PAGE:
Then some enterprising social justice fanatics and “Hader Gotcha!” masters decided to do a deep dive and find something on Kate Smith. What they found was that among her hits in the Thirties were two songs that make Stephen Foster seem like Snoop Dog. One was “Pickaninny Heaven,” which described a “colored” paradise with “great big watermelons,” and the momentarily famous “That’s Why Darkies Were Born,” which we will look at in some detail later. These presentist censors—remember, presentism is the fallacy of judging conduct from the past by the updated ethics and values of the present—protested to the Yankees, and that’s all it took to get Kate banished, presumably forever. (The Flyers have also banned Kate.) The mighty Yankees whimpered in a public statement,
“The Yankees have been made aware of a recording that had been previously unknown to us and decided to immediately and carefully review this new information,. The Yankees take social, racial and cultural insensitivities very seriously. And while no final conclusions have been made, we are erring on the side of sensitivity.”
This would have a KABOOM! tag, but my head is all exploded out today.
But think about it as you read: Haberman has been the primary reporter for the New York Times on “Russiagate,” and she is obviously Trump Deranged, infected by crippling confirmation bias, and to be crude because sometimes crudity is called for, a total dumb ass.
New York Post reporter Nikki Schwab tweeted today, “Edelweiss” was being played as we walked into the @WhiteHouse”
The woke and culturally literate Haberman responded in horror, “Does…anyone at that White House understand the significance of that song?” Yes, Haberman, who has been crippled by the “resistance” narrative that the President is a Nazi, thinks “Edelweiss” is a Nazi anthem, because, well, see the descriptors above.
No, you lazy, biased, musical theater-challenged moron, “Edelweiss” is the anti-Nazi anthem sung by Baron Von Trapp at the climax of “The Sound of Music,” the artistic creation of two Jews, Richard Rodgers and Oscar Hammerstein, Jr. The paternal head of the singing family defiantly sings the song as a sentimental salute to Austria before the Nazi’s took over, as the Austrians sing and the Nazis scowl. It’s a scene much like the famous Marseillaise scene in “Casablanca.” Maybe Maggie also thinks the French national anthem is pro-Nazi. Why not? It’s no more ridiculous than her misunderstanding of “Edelweiss.”Continue reading →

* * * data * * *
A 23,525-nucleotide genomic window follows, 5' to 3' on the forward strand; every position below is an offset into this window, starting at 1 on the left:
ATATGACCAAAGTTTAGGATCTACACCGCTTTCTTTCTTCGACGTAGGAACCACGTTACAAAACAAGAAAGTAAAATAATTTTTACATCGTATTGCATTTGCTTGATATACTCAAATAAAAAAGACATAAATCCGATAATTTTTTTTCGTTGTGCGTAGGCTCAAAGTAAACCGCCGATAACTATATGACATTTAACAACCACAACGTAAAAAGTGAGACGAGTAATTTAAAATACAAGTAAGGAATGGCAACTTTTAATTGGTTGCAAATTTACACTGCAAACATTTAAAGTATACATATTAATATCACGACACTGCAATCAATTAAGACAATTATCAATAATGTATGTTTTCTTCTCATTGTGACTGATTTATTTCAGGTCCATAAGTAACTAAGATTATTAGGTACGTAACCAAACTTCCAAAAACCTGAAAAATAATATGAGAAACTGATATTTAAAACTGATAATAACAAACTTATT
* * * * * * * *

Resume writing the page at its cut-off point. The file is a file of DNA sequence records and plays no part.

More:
Note the names and employers of the pundits and reporters who opine on the 400 page report (to be released today around 11:00 am) before they could possibly read it. [Althouse this morning: “What can they do, once 11 rolls around, to avoid continuing to analyze the Barr presentation (which will include denouncing his decision to do a press conference and dominate the news in advance of the release of the text)? You can be cynical and say the text won’t affect the media, and everyone will keep saying what they were already saying, and that is, in fact, my baseline assumption. The TV news is awful.” Yes, it certainly is.]
The New York Times and others are incensed that the Justice Department briefed the President on the report before it was released to the public. This is Trump Derangement, pure and unadulterated. The President has a right to see the report, and the Justice Department is part of the executive branch, which the President oversees.I’d want to be briefed ahead of the release if I were President, especially with a biased news media and a crazed “resistance” preparing to make it look as bad as possible no matter what it says. The complaint is one more entry in “Journalist making the public dumber.”
Ken Starr, also indulging in “future news,” says that he is concerned that the report will read like an anti-Trump manifesto. I will be surprised. It is true that the Mueller had some questionably aggressive prosecutors on the team, but the report has Mueller’s name on it and it is his historical legacy. He is regarded in D.C. and in legal circles as professional and fair. I would expect him to keep the report as factual and non-political as possible.
In Attorney General Bill Barr’s (completely appropriate) press conference this morning, he said in part,